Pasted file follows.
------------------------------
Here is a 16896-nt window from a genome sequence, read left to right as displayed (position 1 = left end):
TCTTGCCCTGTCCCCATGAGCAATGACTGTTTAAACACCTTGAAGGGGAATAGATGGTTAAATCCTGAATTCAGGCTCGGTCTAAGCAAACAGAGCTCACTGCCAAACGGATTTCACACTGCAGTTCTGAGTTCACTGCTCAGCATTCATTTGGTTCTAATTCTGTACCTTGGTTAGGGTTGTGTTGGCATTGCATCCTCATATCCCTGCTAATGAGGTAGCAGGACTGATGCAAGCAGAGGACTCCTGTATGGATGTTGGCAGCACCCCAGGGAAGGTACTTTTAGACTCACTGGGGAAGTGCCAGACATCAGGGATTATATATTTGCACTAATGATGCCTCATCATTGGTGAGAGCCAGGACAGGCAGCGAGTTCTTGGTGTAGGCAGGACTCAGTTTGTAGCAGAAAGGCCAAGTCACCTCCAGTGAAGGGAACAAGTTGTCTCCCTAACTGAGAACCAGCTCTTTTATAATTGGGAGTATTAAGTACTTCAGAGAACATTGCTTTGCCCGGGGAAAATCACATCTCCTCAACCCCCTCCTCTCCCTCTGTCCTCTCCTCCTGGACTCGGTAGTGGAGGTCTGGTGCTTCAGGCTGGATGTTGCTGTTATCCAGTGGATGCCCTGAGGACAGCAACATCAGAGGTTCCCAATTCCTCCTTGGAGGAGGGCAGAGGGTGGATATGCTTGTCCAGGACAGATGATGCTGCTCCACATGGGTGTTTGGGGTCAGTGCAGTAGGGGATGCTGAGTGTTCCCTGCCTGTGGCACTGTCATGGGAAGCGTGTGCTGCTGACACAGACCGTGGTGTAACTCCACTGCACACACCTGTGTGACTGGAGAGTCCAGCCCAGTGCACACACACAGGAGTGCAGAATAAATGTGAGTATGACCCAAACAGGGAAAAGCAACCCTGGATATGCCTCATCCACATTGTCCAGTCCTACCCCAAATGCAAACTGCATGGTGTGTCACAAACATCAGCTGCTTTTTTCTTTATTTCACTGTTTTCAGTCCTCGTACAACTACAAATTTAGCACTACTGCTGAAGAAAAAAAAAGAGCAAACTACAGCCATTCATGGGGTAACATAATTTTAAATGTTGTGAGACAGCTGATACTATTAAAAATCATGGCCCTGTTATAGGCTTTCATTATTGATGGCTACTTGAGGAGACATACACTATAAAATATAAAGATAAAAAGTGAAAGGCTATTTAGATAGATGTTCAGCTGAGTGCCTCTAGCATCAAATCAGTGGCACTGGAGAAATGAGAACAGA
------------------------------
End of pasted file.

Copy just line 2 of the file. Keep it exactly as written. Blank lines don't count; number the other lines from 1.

TCTTGCCCTGTCCCCATGAGCAATGACTGTTTAAACACCTTGAAGGGGAATAGATGGTTAAATCCTGAATTCAGGCTCGGTCTAAGCAAACAGAGCTCACTGCCAAACGGATTTCACACTGCAGTTCTGAGTTCACTGCTCAGCATTCATTTGGTTCTAATTCTGTACCTTGGTTAGGGTTGTGTTGGCATTGCATCCTCATATCCCTGCTAATGAGGTAGCAGGACTGATGCAAGCAGAGGACTCCTGTATGGATGTTGGCAGCACCCCAGGGAAGGTACTTTTAGACTCACTGGGGAAGTGCCAGACATCAGGGATTATATATTTGCACTAATGATGCCTCATCATTGGTGAGAGCCAGGACAGGCAGCGAGTTCTTGGTGTAGGCAGGACTCAGTTTGTAGCAGAAAGGCCAAGTCACCTCCAGTGAAGGGAACAAGTTGTCTCCCTAACTGAGAACCAGCTCTTTTATAATTGGGAGTATTAAGTACTTCAGAGAACATTGCTTTGCCCGGGGAAAATCACATCTCCTCAACCCCCTCCTCTCCCTCTGTCCTCTCCTCCTGGACTCGGTAGTGGAGGTCTGGTGCTTCAGGCTGGATGTTGCTGTTATCCAGTGGATGCCCTGAGGACAGCAACATCAGAGGTTCCCAATTCCTCCTTGGAGGAGGGCAGAGGGTGGATATGCTTGTCCAGGACAGATGATGCTGCTCCACATGGGTGTTTGGGGTCAGTGCAGTAGGGGATGCTGAGTGTTCCCTGCCTGTGGCACTGTCATGGGAAGCGTGTGCTGCTGACACAGACCGTGGTGTAACTCCACTGCACACACCTGTGTGACTGGAGAGTCCAGCCCAGTGCACACACACAGGAGTGCAGAATAAATGTGAGTATGACCCAAACAGGGAAAAGCAACCCTGGATATGCCTCATCCACATTGTCCAGTCCTACCCCAAATGCAAACTGCATGGTGTGTCACAAACATCAGCTGCTTTTTTCTTTATTTCACTGTTTTCAGTCCTCGTACAACTACAAATTTAGCACTACTGCTGAAGAAAAAAAAAGAGCAAACTACAGCCATTCATGGGGTAACATAATTTTAAATGTTGTGAGACAGCTGATACTATTAAAAATCATGGCCCTGTTATAGGCTTTCATTATTGATGGCTACTTGAGGAGACATACACTATAAAATATAAAGATAAAAAGTGAAAGGCTATTTAGATAGATGTTCAGCTGAGTGCCTCTAGCATCAAATCAGTGGCACTGGAGAAATGAGAACAGA